Positive Youth Development
Applying Positive Psychology to Alcohol-Misusing Adolescents
During 2008-9 Miriam ran the UK’s first ever study of an application of positive psychology to vulnerable adolescents with issues of alcohol and drug misuse. It was an example of how positive psychology can be used to promote positive youth development with even the most disaffected of young people.
The study was hosted by In-Volve an alcohol & drug treatment service for young people and was funded by the Alcohol Education Research Council (AERC). The programme set a precedent in using a health model approach to ‘at risk’ adolescents with coaching as a tool rather than the usual treatment based on the disease model. Miriam developed a programme of 8 sessions based on the main themes from positive psychology. The young participants, most of whom were binge-drinking teenagers and NEETs (not in education, employment or training), attended a weekly session and were followed up 6 and 12 weeks after completion of the programme.
The results themselves were very positive with increases across four dimensions of well-being – hedonic, eudaimonic, physical and social-wellbeing and a significant decrease in alcohol dependence. Many of the participants described the programme as ‘life-changing’ and there was evidence of transformation both internally in mindsets and externally in circumstances. The study shows that positive psychology can be used with vulnerable and disaffected young people, who’ve moved beyond the risk into the reality of social, educational and health problems.
- Alcohol dependence fell by two-thirds.
- Drug use declined becoming a part-time rather than full-time activity. Several participants gave up altogether.
- Statistically significant increases in happiness, optimism and positive emotions.
- The development of a future goal orientation. Participants set and achieved goals, becoming optimistic about their futures.
- The ratio of positive to negative emotions increased with evidence of the broaden-and-build theory of positive emotions at work. Many of the participants went into a state of flourishing.
- 80% re-engaged with education. 40% gained new jobs. 40% were re-housed into more suitable accommodation.
- Coaching with positive psychology works well with vulnerable adolescents. The coaching question of ‘what do you want’ orients young people towards their future and motivates them to take steps towards achieving their goals.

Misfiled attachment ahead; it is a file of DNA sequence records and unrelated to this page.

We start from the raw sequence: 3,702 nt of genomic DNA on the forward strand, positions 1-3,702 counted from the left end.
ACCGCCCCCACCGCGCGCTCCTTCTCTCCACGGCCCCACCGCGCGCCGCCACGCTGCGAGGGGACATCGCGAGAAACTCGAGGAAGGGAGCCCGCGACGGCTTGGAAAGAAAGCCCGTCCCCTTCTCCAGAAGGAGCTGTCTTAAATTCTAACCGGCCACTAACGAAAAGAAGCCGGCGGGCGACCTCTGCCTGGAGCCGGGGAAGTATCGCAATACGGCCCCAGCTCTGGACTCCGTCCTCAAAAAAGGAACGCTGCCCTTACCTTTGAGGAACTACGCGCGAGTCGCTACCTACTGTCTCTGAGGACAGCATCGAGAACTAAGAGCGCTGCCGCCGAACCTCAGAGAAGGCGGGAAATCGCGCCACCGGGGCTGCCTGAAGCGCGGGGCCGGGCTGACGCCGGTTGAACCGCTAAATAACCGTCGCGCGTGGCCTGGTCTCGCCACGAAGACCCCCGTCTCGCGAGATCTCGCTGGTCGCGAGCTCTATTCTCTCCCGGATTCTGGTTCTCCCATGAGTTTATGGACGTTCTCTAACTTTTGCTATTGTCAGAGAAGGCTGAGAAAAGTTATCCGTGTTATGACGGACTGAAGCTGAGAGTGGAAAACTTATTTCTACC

You can read the academic article based on this pioneering research in the Journal of Groupwork. If you are interested in running a programme such as this, please get in touch. The results speak for themselves!
Some of the organisations we’ve collaborated with to support Positive Youth Development.
Positive Psychology in Education
Happy children do better in school – they are more productive, creative and successful. The world of education is beginning to recognise these benefits of positive psychology in increasing well-being amongst students and staff and the advantages of enabling people to work to and develop their strengths. Positive psychology programmes have also demonstrated that learning optimism prevents depression and anxiety in children, roughly halving their incidence over the following two years.
There are positive psychology initiatives in both the state and private sectors in the UK:
- In Newham, East London a well-being curriculum is being established
- Wellington College in Berkshire has a well-being programme
- Rookesbury Park School in Hampshire is developing into a ‘school of strengths’
- The Penn Resilience Programme (PRP) is a resilience programme for children, which was created at the University of Pennsylvania. This programme is now being piloted in the UK.
Positive Psychology Training and colleagues have been involved in many of these initiatives. Our speciality is in positive youth development, in particular positive psychology for disaffected young people.